Breaking Anger

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Things seem to be upside-down or at least backward in some places these days.  I don’t mean that society is necessarily in decay any more than it has ever been.  I don’t see it as better or worse than days of yore.  I don’t mean that people are backward regarding education.  We seem to be moving forward in general knowledge and a grasp of technology.  Things are upside-right and forward in many ways- economy, diversity, mobility, opportunity and much more.  What seems to be upside-down is the essential yearning of many people I am meeting these days.

The basic yearning of people has been fixed for the most part among civilized people in civil society.  People in every culture yearn for love, acceptance, security/safety, friendship and significance.  Those are the big five hopes and aspirations of people at least in the 50+ countries I have visited or lived in.  And, among most here and abroad, I think this is still the case.  But, these virtues are being supplanted by something much more sinister by large segments of our society in particular- anger.  Instead of seeking love, acceptance, security, friendship and significance, many are seeking expression of their unquenchable dissatisfaction and down-right anger toward the world in general and the things they don’t like specifically.

I am not sure where this is coming from other than Satan himself and our sin nature itself.  Our ability to view everything that is wrong in the world instantly through technology is perhaps a contributor.  But, it seems that some folks who have not experienced either the love of God or deep, loving friendship are seeking to be joined by others around the theme of intolerable injustice rather than the more noble longings of love and friendship.  It is often expressed in taking up third party offence, sometimes with vitriol that transcends that of the offended party.  For these, their anger persists as long as there is something wrong in the world.  It seems as though some are committed to living in a state of unrest and distress until all things in the world are fixed, which Jesus promises will be a long, long time (cf. John 16:33; Matthew 26:11); as long as time marches on.  Peace and contentment seem, to them, to be a betrayal of those who are hurting rather than an example for them.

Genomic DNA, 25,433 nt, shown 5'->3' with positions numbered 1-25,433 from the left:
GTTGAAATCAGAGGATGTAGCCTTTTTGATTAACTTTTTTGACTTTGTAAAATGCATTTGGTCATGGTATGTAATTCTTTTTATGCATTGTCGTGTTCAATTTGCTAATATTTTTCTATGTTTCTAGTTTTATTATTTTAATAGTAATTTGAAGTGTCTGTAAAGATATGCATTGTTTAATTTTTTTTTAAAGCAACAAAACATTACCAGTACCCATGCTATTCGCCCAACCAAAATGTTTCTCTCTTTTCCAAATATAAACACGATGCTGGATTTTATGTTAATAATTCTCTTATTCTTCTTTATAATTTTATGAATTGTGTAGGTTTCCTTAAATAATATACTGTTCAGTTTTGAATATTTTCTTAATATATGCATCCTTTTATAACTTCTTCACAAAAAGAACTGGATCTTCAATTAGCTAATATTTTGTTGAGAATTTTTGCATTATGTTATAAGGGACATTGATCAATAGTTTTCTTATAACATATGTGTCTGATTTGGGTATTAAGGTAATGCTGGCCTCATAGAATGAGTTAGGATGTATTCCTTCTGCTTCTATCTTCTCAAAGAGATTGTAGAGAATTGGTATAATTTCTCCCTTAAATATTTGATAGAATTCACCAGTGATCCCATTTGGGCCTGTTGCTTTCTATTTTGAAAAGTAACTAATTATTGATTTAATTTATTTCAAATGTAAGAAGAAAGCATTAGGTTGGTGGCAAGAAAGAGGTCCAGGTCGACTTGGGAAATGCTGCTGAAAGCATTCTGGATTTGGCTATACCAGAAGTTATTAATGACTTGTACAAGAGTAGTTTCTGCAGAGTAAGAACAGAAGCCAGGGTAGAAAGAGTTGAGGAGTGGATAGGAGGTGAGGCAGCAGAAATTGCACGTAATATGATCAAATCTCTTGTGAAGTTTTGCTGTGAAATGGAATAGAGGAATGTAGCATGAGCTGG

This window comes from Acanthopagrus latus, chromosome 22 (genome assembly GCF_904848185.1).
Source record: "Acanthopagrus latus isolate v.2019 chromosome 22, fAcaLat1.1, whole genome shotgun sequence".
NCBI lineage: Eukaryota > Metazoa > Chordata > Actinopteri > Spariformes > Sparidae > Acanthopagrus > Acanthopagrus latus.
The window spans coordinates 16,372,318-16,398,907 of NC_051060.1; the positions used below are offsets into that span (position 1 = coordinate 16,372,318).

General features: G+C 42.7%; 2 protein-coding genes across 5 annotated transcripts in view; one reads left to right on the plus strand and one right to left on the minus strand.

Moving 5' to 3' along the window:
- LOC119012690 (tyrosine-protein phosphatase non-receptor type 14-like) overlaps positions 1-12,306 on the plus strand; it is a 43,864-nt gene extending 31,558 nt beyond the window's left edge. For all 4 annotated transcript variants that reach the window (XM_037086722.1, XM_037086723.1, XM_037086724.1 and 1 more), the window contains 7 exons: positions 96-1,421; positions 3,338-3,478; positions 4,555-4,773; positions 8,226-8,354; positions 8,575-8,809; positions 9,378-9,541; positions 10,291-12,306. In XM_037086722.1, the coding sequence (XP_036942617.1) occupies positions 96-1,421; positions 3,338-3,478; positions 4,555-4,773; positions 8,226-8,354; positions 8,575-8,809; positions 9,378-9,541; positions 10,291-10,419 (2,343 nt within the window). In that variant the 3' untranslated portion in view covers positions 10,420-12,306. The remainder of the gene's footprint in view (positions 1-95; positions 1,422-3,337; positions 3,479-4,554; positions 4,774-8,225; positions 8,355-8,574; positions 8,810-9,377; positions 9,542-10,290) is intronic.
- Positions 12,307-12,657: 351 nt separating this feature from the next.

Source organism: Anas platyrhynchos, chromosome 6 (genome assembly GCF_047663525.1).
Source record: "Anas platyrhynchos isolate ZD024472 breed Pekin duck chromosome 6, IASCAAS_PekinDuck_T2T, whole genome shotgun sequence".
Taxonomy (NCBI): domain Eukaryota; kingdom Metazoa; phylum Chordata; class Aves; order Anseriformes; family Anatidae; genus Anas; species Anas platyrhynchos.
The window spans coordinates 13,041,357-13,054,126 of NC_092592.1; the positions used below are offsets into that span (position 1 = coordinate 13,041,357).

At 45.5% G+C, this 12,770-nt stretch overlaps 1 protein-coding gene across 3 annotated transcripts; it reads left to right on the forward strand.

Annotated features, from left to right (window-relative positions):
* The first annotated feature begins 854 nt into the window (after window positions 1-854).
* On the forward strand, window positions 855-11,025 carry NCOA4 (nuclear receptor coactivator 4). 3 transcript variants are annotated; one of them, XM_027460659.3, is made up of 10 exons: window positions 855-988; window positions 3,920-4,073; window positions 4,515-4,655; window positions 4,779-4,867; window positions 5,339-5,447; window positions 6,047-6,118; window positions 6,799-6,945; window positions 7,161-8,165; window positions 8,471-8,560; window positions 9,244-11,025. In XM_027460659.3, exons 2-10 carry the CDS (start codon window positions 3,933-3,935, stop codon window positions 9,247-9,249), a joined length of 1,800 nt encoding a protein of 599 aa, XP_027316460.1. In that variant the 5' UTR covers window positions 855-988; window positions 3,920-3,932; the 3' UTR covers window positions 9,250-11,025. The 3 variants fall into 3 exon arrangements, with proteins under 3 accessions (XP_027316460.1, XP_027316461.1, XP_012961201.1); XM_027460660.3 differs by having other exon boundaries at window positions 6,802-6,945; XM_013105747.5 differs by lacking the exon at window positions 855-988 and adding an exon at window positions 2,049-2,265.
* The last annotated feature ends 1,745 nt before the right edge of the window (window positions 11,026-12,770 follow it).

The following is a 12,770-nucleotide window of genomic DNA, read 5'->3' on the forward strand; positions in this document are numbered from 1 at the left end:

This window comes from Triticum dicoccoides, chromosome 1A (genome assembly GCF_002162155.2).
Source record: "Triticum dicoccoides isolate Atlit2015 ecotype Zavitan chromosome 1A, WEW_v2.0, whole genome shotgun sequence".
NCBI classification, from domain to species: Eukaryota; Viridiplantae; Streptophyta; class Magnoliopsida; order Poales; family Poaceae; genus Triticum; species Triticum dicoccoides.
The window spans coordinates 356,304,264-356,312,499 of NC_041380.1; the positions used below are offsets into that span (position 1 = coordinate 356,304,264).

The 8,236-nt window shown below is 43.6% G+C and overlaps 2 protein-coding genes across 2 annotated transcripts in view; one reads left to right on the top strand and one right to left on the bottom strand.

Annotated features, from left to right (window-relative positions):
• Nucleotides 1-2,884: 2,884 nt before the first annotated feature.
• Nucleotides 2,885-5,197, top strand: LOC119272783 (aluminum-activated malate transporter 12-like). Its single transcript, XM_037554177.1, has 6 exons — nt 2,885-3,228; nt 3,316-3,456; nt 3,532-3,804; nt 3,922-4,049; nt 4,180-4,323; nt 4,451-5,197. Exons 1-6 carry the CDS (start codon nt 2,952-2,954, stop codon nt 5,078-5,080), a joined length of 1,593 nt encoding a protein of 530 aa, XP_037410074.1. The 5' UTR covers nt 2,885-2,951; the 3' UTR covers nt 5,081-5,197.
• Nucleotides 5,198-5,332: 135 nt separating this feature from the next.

However, since anger still carries a stigma in our culture, we have been adept that modifying the term and turning its vice-like components to virtue.  We now prefer words such as offence, strong sense of justice, giving voice to the voiceless or expressed concern for the marginalized.  These are more socially acceptable and have the sound of virtue and can actually be virtuous activities.  But, when I listen to many who carry the offence, seek justice (a good biblical term in Isaiah 1:17) and care for the poor (a concept filling the Old and New Testaments), I hear something that is not holy at all.  I just hear angry people.  They hate what is happening and sadly hate the perceived culprits.  They want to bring down organizations, people and even nations.  The lust for justice transcends that for which they seek justice.  Their victory is always bitter and never sweet.  If one battle is won, another is begun.  The heart does not change when the injustice is eradicated.  It remains entrenched in discord.

All of this results in vast marches with ill-defined purpose and unclear understanding of what a hopeful outcome might be.  It results in burning the property of others without shame.  It results in excoriating the opposition and dismantling the good with the bad.  Ironically, to those who are this angry, anarchy is better than any alternative.  However, in civil society anarchy has always been viewed as worse than most alternatives.  The nose can be easily removed to spite the face.  Again, if you are yearning for love, acceptance, security, friendship and significance, you won’t find the people described above here.  The camaraderie that these people seek are earthly ones and sick ones.  It is a yearning for mutual dissatisfaction and unrest.  It is a distressing life with no end to the distress in sight.  There is a sick satisfaction in being angry for many.  They feel as though their turmoil somehow mitigates the worlds pain.